- Crypto contagion spreads to equities with digital asset exposure
- Short interest on multiple top crypto stocks peaks this month
Stock traders looking to profit from falling cryptocurrency prices have targeted the big players in digital assets this week, with Coinbase and MicroStrategy among the hardest hit.
Short-sellers on Monday bet more than $631 million cumulatively on the continued decline of the six top crypto stocks, which account for 39% of total daily trading volume.
Spot crypto markets fell 16% over the weekend, suggesting that short sellers are eagerly awaiting the opening of the stock markets to capitalize on the chaos.
Leading US crypto exchange Coinbase took most of the wrath, facing $393 million in short-term sales on Monday, 74% above its annual average, according to FINRA data compiled by Blockworks. FINRA tracks volume on both the NYSE and the Nasdaq, but the data excludes private markets and may specifically count short-term trades that don’t turn into shorts.
That same day, Coinbase said it would lay off almost one-fifth of its staff, or more than 1,000 employees. CEO Brian Armstrong referred to a potential US recession. Coinbase shares are down nearly 16% since Friday’s close.
Also Monday, short sellers bet $124 million against MicroStrategy, the data intelligence firm led by bitcoin bull Michael Saylor.
MicroStrategy stock has recorded an average of $70 million daily short selling over the past year, meaning it saw MicroStrategy shorts 77% more than usual on Monday. Shares of the tech company are currently down 25%.
MicroStrategy holds the largest institutional bitcoin reserve of any public company with 129,218 BTC as of April, valued at $2.7 billion today. The company’s market capitalization is only $1.8 billion.
New York-based Signature Bank has seen even greater short-term volatility. Signature manages $29 billion in crypto deposits (as of May), including $7 billion in stablecoins, through its crypto-exclusive Signet service. Exchanges, miners, funds and market participants including Circle’s USD Coin (USDC) and fiat-backed stablecoins such as TrueUSD are all Signed banks.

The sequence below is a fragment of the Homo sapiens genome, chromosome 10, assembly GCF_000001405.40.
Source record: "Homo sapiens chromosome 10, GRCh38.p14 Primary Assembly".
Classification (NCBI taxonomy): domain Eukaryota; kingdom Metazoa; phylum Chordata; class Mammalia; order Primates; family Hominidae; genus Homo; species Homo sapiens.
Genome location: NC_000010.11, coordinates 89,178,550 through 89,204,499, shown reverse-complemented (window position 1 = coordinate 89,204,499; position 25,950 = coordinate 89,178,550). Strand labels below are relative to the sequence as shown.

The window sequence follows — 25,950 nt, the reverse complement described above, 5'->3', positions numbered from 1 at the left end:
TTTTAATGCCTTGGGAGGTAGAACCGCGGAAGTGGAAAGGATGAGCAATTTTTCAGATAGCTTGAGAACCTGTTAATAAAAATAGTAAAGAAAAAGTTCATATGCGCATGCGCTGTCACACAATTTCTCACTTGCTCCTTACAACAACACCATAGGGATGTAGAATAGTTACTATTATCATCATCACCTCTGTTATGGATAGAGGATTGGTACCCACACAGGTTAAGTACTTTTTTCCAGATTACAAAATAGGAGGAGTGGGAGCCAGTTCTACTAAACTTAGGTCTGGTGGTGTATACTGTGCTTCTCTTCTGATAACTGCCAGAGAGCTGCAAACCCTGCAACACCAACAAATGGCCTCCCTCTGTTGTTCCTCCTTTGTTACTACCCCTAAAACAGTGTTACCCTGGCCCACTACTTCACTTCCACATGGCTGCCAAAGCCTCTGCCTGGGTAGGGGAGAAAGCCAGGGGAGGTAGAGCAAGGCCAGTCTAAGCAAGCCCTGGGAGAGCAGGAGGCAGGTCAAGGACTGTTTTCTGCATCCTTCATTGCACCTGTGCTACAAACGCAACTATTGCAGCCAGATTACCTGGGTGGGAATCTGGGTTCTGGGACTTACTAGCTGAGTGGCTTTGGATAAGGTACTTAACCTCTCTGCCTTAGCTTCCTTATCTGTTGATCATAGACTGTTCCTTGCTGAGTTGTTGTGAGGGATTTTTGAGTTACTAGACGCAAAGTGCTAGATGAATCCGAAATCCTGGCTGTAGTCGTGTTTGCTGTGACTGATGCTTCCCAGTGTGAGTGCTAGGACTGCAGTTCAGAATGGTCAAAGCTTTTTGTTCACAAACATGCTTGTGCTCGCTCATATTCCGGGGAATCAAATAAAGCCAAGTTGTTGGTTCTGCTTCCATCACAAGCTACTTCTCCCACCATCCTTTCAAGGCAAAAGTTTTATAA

Short sellers launched nearly $53 million in bets against Signature on Monday, 82% higher than their annual average. The company’s shares fell by 20%.
Increased losses despite the bank’s “virtually zero credit risk” through its crypto operations, as the digital asset balance sheet is almost entirely deposits, according to a recent analysis.
Competitor Silvergate saw just 14% more shorts than average, or roughly $24 million, on Monday. Silvergate audited approximately $15.8 billion in assets under management as of March 31, the latest data available, making the firm one of the largest crypto banks.
In February, the firm spent $182 million to acquire assets and technology aimed at powering Diem, which was once Meta’s failed stablecoin offering. The share price is also down 20% since Friday’s close.
Curiously, crypto mining stocks have not been equally targeted. US-listed Marathon Digital and Riot Blockchain recorded $27 million and $10 million worth of shorts, respectively, on Monday, both significantly below their annual averages of $53 million and $67.5 million annually.
Short sellers can target the next crypto mining stocks
Short selling specialists may not be focusing on the best miners yet because these companies are large enough, at least in theory, to get fresh mining rigs and electricity resources relatively cheaply, Bitcoin mining consultant Alejandro De La Torr told Blockworks.
At least in the short term, it could put some public crypto miners in a better position than their smaller, unlisted counterparts. Todd Esse, co-founder of Bitcoin mining fund HashWorks, told Blockworks that he expects short circuits to target certain precision mining stocks going forward.
At any rate, short interest for nearly all of these shares – a measure of how many outstanding shares can be attributed – is currently at year-on-year highs, according to data from finance and blockchain analytics startup quantX.
MicroStrategy’s short-term interest reached 30% in May (3.4 million shares out of 11.30 million outstanding), but has fallen slightly since then. Signature Bank’s deficits widened: Its short-term interest rate increased 60% month-to-month, reaching 2.57 million shares currently outstanding, with almost 63 million.
“Pure bitcoin games have dropped slightly in short interest, while broader crypto gaming has increased this month,” said QuantX co-founder Oisin Maher. In particular, short interest in crypto-asset manager Voyager Digital’s US-listed stocks exploded nearly 600% in June, while Galaxy Digital’s has been growing steadily all year.
Top crypto stocks have already recorded more short volume in June compared to last September when Bitcoin was worth more than double its current price.
Yet FINRA data shows much more bets on the collapse of crypto last month, which saw the Terra ecosystem collapse and the Celsius lending platform begin to falter.
Indeed, in May, more than $11 billion in total open interest was opened against Coinbase, MicroStrategy, Signature, Silvergate, Marathon, and Riot – almost 70% of which was charged on Coinbase.
Short sellers have registered more bets against these crypto stocks in just one go over the past year; In October and November together, more than $19 billion worth of shorts were opened as bitcoin pulled back from a record high of $69,000.
Since then, the combined value of all cryptocurrencies has dropped by 65% – suggesting that there are some very happy short sellers out there. Recent data shows they have raised almost $4 billion by shorting crypto stocks this year.
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